In 1995 the mountain was sold, this time to new Texas landowners, Leon and Kay Herzog who desired to protect the mountain and the woodlands surrounding it. They had no knowledge that the land might have any connection to an existing indigenous tribe. During the Herzog period of ownership, the locals often visited, considering the place to be of great beauty, and its view remarkable even without any maintained trail to its summit. Students from Texas A&M University were said to visit the site in groups each year. Stories of marriage proposals at the top of the mountain were common. Meanwhile, tribal members often visited the site whenever they made trips to Texas. Some climbed the mountain, but after NO TRESPASSING signs were added as a precaution, most tribal members just viewed the mountain from the public roads. Since Don’s rediscovery, those tribal members who climbed the mountain not only had a wonderful view, but often remarked that it was a place of spiritual reflection – a way to feel closer to their ancestors who had also climbed the summit for many generations. But since 1995 no direct contact was made between the Tonkawa Tribe and the Herzog’s, who had no knowledge of the tribal members’ interest in the site.
The tribe then approached Steven Gonzales, executive director of ElCaT, and learned that ElCaT would be willing to forgo its lease and allow the tribe to purchase the site in its entirety. The tribe also realized that ElCaT could become an excellent partner to manage the site locally, and had great expertise in working with Texas landowners to develop historic parks. Once a management agreement was put in place between the tribe and ElCaT, all that was left was the completion of the sale between the Herzog’s and the tribe. This sale was arranged by broker and Sugarloaf advocate Dave Cunningham, who lived nearby and had long dreamed that the mountain could become a park.
For the last eighteen months, the tribe has been working to produce a film that would tell their unusual story in a feature-length documentary format. The tribe, together with Sugarloaf Pictures’ director Andrew C. Richey, producer Bob O’Dell, and executive producer Felipe Adams, have been capturing the evolving story of the mountain and its purchase on film. The film, Tonkawa: They All Stay Together, has an expected release date of 2025.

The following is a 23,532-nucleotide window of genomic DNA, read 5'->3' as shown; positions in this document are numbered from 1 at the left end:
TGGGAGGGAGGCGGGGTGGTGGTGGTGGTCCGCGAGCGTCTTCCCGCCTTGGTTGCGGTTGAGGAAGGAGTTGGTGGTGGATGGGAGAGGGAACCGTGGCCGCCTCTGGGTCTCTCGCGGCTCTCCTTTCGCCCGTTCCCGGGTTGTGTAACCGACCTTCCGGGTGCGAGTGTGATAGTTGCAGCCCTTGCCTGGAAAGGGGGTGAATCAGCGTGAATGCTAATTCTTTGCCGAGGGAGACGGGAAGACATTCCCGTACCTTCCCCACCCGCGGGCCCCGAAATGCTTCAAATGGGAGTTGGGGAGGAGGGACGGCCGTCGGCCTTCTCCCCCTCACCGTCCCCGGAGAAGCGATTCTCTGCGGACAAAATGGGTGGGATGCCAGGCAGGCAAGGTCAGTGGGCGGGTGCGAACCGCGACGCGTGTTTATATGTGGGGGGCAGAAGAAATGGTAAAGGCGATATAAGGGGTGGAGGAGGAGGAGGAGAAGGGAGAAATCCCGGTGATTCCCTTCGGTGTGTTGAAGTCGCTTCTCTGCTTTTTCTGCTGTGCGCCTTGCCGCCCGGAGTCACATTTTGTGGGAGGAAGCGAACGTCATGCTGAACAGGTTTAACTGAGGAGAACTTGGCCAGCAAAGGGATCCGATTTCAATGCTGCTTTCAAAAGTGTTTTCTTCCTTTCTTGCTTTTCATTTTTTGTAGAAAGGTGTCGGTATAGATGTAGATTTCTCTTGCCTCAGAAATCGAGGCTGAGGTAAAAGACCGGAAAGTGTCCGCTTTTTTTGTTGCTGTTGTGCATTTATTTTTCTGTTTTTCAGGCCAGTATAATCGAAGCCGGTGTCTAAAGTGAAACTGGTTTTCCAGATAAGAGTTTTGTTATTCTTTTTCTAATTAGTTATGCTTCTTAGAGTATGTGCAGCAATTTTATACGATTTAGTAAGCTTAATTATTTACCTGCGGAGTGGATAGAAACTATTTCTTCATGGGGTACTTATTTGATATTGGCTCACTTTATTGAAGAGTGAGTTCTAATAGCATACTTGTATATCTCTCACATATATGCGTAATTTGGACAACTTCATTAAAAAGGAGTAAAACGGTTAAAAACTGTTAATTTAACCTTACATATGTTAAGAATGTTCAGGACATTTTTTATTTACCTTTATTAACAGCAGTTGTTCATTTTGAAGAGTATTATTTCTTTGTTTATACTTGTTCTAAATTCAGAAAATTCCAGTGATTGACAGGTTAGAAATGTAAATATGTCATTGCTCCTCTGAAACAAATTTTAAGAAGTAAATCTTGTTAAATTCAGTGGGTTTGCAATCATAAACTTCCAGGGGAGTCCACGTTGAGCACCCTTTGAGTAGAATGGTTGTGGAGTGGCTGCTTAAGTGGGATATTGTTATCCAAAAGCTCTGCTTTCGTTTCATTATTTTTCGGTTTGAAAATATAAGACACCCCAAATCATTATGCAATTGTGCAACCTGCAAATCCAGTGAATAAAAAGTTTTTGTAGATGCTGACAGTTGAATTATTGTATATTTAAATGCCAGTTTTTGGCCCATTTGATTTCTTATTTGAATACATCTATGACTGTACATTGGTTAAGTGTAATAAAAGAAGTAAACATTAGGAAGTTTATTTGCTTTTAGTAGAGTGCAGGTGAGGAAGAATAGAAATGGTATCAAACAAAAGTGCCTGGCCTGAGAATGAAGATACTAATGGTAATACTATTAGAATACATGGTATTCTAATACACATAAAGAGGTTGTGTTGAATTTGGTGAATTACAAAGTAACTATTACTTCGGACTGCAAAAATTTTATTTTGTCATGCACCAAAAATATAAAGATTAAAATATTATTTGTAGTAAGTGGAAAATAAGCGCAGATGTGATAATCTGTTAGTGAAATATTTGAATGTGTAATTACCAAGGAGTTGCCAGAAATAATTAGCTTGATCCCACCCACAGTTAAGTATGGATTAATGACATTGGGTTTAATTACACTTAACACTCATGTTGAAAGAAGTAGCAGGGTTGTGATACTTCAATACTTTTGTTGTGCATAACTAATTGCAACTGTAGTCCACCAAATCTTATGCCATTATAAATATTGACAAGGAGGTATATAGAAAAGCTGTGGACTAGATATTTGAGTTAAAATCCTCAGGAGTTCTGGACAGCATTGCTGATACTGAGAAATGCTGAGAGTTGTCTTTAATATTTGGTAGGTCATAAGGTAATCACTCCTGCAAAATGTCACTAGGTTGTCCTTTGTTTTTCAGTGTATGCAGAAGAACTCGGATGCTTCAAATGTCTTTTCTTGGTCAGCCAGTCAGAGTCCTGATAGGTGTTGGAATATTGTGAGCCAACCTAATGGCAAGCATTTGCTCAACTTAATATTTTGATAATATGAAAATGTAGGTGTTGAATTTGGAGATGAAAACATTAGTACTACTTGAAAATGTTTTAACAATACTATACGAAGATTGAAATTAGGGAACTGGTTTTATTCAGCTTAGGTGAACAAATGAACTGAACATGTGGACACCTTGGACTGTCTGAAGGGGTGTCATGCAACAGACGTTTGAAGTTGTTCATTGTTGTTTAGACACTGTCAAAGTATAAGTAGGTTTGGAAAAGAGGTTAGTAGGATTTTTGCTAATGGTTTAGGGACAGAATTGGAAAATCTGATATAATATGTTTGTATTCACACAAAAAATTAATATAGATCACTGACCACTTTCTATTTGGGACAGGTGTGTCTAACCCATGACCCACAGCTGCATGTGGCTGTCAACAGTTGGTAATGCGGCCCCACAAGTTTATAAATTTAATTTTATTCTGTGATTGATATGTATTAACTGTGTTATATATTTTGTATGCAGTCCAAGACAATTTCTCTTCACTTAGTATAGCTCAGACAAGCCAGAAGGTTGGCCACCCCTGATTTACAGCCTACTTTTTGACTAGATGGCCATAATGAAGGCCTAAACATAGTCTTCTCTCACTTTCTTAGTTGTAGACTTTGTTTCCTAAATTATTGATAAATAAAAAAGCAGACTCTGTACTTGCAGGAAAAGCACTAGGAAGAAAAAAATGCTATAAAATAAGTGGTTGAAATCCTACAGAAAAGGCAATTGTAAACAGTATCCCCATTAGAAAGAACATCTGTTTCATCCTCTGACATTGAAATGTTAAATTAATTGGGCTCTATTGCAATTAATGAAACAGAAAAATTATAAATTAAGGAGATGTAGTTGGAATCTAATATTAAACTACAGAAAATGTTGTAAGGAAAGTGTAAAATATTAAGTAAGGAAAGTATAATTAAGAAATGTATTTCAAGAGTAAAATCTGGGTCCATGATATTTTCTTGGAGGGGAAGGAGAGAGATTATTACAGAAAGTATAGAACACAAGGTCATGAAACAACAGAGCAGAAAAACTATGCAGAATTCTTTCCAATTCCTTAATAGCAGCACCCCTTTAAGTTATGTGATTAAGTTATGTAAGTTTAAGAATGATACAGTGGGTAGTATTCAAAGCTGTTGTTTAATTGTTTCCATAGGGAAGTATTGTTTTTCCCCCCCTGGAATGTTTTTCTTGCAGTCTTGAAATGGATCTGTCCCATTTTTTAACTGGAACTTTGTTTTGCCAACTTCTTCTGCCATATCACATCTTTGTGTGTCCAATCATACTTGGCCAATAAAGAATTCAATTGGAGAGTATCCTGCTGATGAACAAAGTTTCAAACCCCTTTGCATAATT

Red Mountain is the first piece of Texas land ever purchased by the Tonkawa Tribe. The tribe has agreed to preserve and protect the land in perpetuity, and will work with ElCaT to open up the site for public access as soon as the needed preparations are complete.
Check out the coverage of the Tonkawa Tribe and film:
The Original Texans
Advocates push for recognition of the Tonkawa tribe’s rich local history
Tonkawa Creek spills over time-worn rocky bluffs and splashes into a clear blue-green pool at Tonkawa Falls City Park in Crawford, a half-hour west of Waco. Workers employed by the Depression-era Texas Civil Works Administration, the precursor of the Work Projects Administration, gathered stone along the creek to build steps leading down to the water. Today, a concrete bridge stretches over the falls, offering a bird’s-eye view of the tranquil setting below.
The creek and park were named for the Tonkawa, nomadic hunters and gatherers who lived in Texas for millennia but were forced out of the state by the federal government. The Tonkawa name also appears around the Austin suburbs of Georgetown and Round Rock on street signs, housing developments, and RV parks, as well as Tonkawa Bluff, a site along the San Gabriel River where tribal hunters drove bison off the cliffs....